If you’ve ever seen an earwig, then you have experienced the literal definition of “getting the heebie-jeebies.” These slim brown insects have an intimidating pair of pincers protruding from their posterior, giving them the appearance of a miniature monster from a horror movie rather than a standard garden pest. You might be fighting goosebumps and scrambling for sources on earwig bug control whenever these itty-bitty beasts venture into the light.
With such a menacing look, it’s no surprise that there have been myths surrounding these pests for centuries. It was believed in medieval times that earwigs would burrow into your brain while you were sleeping or lodge themselves in your ear, causing disgusting damage in their wake. Medical journals of the time even backed up this claim, warning people against contact with the nocturnal insects. It is even possible that the bugs earned their creepy name from this superstition.
Even in modern times, people are wary of these pinching pests. Many people believe that these bugs will bite or sting upon contact, and when coupled with the adult earwig’s ability to fly, it is easy to see why panic often ensues upon encountering the eerie earwig.
In actuality, earwigs are more of an annoyance to your home than a threat on your life. While these bugs can pinch if provoked, they have no venom for stinging and do not bite in the traditional sense. However, these pests should not be ignored if you find them in your house.
Earwigs are nocturnal and love to hide in corners and crevices, turning even the smallest space into a possible place for protection. They use their slim bodies to burrow into the ground for shelter or warmth, but when they do scuttle out, it’s not just to strike fear into the hearts of the frail – it is also to make a meal of your outdoor plants.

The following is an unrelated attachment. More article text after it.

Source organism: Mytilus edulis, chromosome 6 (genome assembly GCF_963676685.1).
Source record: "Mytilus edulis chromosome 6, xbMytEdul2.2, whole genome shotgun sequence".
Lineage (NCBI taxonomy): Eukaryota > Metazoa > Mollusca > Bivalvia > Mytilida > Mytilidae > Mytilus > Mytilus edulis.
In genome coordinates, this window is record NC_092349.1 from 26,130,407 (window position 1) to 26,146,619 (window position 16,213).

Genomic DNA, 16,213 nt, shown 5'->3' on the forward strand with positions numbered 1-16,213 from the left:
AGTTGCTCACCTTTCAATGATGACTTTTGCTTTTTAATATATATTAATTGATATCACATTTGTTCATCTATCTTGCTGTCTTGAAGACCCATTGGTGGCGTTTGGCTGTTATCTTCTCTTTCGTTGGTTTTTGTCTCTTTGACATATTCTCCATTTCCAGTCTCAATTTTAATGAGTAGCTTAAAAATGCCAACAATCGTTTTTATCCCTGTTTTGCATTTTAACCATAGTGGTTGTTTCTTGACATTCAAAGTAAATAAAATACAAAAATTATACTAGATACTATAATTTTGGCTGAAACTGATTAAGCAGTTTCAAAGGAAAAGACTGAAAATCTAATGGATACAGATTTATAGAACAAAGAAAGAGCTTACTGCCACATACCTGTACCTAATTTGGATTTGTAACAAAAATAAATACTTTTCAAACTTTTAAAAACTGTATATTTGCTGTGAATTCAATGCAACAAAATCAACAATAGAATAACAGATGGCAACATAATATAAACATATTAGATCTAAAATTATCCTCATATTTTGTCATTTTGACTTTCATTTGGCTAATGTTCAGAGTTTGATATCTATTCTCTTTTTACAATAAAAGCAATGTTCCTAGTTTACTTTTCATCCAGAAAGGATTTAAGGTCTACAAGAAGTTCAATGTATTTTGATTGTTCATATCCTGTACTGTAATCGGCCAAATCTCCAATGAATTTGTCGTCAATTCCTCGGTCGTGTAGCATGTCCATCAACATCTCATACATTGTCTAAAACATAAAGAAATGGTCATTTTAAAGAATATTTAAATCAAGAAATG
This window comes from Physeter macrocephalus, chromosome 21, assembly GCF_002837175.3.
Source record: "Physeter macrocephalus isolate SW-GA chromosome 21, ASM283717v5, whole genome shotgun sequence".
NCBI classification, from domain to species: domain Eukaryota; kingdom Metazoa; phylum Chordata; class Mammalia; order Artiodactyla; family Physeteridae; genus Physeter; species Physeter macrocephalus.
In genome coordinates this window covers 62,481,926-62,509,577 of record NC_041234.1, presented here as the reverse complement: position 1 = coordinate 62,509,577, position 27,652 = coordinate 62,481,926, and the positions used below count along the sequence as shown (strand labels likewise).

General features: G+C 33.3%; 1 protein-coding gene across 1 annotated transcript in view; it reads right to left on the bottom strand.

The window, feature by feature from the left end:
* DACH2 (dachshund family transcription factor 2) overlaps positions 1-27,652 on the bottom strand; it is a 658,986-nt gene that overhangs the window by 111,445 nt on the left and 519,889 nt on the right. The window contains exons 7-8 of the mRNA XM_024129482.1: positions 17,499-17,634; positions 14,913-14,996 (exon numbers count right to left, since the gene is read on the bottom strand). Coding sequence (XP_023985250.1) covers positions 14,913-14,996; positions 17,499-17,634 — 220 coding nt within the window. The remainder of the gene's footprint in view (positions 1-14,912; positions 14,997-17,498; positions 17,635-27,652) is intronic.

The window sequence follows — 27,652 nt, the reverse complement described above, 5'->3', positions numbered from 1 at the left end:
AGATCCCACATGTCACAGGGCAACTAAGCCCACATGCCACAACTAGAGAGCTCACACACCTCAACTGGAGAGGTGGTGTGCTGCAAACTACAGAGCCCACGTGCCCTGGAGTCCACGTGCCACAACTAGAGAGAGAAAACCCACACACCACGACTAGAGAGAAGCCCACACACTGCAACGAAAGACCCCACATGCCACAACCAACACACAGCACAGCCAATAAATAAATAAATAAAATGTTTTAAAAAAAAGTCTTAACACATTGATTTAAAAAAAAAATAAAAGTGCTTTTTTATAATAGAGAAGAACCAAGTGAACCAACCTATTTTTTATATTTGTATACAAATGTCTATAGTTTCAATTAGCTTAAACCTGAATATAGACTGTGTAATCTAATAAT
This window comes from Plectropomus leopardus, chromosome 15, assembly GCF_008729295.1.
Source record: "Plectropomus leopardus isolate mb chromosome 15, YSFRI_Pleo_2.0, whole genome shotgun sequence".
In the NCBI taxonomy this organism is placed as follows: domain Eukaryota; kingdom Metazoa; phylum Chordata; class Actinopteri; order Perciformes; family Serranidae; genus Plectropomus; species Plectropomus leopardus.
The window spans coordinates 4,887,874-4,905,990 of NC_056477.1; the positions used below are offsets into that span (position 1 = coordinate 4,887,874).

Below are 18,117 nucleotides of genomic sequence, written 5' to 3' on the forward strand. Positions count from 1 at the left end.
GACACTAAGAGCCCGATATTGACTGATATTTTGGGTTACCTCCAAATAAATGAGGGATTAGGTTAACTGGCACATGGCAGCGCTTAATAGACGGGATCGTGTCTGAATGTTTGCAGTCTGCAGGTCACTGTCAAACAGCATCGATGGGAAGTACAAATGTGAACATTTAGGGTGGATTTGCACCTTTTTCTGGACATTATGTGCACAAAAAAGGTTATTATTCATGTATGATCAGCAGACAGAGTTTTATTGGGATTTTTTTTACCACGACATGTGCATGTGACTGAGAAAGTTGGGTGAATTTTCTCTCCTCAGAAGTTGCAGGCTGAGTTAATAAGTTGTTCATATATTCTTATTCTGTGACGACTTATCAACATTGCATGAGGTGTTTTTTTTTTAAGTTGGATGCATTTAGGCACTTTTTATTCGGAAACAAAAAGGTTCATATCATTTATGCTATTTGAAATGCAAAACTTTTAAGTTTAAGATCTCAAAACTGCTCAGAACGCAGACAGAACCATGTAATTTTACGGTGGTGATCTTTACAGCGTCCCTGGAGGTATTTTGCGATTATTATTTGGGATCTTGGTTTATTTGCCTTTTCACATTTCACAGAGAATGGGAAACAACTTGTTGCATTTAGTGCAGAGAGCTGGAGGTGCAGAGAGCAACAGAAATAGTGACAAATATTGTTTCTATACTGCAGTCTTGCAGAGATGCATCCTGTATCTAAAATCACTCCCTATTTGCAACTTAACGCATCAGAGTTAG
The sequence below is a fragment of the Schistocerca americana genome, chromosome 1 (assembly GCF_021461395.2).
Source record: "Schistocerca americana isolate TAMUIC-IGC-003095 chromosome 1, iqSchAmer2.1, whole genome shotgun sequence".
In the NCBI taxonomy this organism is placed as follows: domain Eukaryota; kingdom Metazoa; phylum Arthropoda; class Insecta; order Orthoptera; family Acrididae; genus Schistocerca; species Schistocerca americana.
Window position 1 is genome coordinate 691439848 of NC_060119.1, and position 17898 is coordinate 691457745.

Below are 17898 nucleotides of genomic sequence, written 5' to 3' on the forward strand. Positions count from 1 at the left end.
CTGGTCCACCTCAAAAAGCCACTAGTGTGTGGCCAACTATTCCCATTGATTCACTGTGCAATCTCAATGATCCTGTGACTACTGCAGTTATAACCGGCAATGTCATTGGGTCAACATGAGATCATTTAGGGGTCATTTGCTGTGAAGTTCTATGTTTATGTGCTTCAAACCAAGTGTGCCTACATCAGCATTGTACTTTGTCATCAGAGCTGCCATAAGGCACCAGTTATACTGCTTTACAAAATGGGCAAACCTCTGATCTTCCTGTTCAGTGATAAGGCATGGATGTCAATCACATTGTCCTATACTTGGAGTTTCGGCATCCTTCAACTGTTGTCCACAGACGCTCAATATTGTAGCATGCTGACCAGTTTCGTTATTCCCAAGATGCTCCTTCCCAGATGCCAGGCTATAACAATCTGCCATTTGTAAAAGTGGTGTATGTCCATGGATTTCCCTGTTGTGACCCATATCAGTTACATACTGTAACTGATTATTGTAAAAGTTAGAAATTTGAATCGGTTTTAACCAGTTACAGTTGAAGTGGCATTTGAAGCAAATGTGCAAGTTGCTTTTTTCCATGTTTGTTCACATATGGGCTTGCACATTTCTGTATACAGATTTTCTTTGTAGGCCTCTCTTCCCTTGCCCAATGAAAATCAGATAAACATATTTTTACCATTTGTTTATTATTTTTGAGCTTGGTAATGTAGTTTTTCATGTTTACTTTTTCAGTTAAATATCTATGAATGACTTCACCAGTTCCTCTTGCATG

These insects have been known to snack on the contents of home gardens, particularly dahlias, butterfly bushes, roses, hollyhocks, zinnias, lettuce, strawberries, and potatoes. They are also partial to seedling beans and beets as well as the silk of sweet corn.
They are also attracted to water sources, which can make any moisture problems in your home a target. While they’re inside, they will also look for food sources, which can be a problem if you or your family is prone to leaving the cereal box open.
With their ability to turn any crack into a hiding place, eliminating an earwig infestation can be a very difficult task. While you can do your best to seal any cracks in your home or dry up any standing water source that might call to these pests, it is best to contact upon a pest control professional to help eradicate this epidemic.
An expert will be able to not only get rid of your earwig problem, but also help you plug any holes that earwigs might be burrowing through to get into your house, leaving your home and your family safe from these creepy-crawlies.